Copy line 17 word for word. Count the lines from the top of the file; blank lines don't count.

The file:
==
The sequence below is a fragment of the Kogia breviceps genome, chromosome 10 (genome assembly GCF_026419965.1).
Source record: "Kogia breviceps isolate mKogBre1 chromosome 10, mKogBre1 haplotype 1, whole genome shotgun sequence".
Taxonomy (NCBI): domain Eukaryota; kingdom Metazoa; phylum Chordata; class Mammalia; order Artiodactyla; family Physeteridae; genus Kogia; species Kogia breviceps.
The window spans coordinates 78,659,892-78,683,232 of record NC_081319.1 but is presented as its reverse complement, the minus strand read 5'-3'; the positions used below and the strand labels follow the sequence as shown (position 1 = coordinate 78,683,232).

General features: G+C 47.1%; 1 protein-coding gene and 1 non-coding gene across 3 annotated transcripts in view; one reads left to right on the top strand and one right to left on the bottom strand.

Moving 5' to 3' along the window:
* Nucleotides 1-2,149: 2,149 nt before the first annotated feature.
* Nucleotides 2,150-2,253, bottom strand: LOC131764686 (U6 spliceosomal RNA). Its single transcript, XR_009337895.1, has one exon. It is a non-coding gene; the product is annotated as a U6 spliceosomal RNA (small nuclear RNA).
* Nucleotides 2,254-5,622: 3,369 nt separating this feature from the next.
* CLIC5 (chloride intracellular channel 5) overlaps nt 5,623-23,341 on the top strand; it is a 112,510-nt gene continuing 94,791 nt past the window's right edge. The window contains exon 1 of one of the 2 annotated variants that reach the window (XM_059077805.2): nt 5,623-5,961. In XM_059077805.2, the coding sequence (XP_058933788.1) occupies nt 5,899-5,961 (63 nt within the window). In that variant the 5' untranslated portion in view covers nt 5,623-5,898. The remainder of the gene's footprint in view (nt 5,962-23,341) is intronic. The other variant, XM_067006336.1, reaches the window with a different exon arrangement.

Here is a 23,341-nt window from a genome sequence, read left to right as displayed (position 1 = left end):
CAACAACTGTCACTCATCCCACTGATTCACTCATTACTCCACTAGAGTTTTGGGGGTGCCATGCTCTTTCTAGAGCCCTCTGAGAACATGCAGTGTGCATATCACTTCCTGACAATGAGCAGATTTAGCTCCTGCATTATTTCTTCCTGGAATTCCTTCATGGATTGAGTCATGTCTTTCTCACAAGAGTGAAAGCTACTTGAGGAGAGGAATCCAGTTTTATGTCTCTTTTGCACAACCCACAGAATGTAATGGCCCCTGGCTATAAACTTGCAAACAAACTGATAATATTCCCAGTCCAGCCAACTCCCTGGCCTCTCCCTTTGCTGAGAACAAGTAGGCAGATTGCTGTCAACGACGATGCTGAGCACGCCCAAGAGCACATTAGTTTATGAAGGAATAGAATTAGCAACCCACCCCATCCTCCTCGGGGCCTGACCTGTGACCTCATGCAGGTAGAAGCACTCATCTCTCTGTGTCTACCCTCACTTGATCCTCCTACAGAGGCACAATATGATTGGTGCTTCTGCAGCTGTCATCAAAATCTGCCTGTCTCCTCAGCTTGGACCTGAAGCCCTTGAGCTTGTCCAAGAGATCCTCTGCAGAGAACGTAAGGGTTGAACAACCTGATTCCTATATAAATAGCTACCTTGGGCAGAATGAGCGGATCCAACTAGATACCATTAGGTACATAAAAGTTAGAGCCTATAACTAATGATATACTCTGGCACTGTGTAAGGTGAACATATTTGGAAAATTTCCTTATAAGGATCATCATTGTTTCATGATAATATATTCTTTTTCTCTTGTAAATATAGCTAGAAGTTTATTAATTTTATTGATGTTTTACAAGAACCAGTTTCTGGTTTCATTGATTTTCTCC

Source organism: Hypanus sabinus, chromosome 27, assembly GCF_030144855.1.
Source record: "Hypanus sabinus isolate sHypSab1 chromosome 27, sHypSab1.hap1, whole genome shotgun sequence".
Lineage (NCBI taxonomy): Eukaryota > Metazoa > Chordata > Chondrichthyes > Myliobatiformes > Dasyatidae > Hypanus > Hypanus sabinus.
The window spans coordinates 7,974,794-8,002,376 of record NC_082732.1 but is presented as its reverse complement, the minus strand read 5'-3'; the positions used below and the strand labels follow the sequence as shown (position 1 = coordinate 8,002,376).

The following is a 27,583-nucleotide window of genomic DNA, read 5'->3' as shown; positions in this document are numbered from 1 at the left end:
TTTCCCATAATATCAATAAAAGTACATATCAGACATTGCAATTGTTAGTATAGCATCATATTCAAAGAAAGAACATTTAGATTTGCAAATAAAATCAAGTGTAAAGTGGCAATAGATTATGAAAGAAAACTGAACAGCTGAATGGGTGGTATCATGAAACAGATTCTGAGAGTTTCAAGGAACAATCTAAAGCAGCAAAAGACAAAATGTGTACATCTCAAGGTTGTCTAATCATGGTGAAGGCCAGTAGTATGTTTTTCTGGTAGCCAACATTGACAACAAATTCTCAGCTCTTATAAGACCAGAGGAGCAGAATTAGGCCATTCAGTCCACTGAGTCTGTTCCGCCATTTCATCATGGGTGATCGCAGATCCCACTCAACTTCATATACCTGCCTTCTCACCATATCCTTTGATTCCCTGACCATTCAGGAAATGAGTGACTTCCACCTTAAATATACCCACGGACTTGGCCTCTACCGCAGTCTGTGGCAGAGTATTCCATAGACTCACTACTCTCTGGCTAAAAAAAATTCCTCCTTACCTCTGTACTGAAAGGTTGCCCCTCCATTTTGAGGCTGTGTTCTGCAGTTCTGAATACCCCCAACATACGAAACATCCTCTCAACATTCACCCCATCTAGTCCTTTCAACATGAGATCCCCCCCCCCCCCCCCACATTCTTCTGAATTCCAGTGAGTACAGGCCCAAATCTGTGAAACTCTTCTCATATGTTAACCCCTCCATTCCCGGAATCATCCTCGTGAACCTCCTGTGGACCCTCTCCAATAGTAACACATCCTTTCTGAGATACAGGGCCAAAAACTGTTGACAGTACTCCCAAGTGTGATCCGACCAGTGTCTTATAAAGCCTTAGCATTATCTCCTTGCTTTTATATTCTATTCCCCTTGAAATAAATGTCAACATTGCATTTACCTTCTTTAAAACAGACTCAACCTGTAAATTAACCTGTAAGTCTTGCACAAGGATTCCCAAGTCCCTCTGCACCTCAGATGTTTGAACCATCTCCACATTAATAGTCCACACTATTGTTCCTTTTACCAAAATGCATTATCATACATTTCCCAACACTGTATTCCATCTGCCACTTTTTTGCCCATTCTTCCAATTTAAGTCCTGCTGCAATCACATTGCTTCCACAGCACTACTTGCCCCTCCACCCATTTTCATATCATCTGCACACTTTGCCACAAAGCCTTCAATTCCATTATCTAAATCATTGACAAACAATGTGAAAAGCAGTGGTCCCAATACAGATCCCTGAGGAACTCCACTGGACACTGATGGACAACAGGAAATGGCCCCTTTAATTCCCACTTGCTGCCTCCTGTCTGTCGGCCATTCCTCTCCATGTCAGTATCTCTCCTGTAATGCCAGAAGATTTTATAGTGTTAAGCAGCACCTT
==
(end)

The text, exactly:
The following is a 27,583-nucleotide window of genomic DNA, read 5'->3' as shown; positions in this document are numbered from 1 at the left end: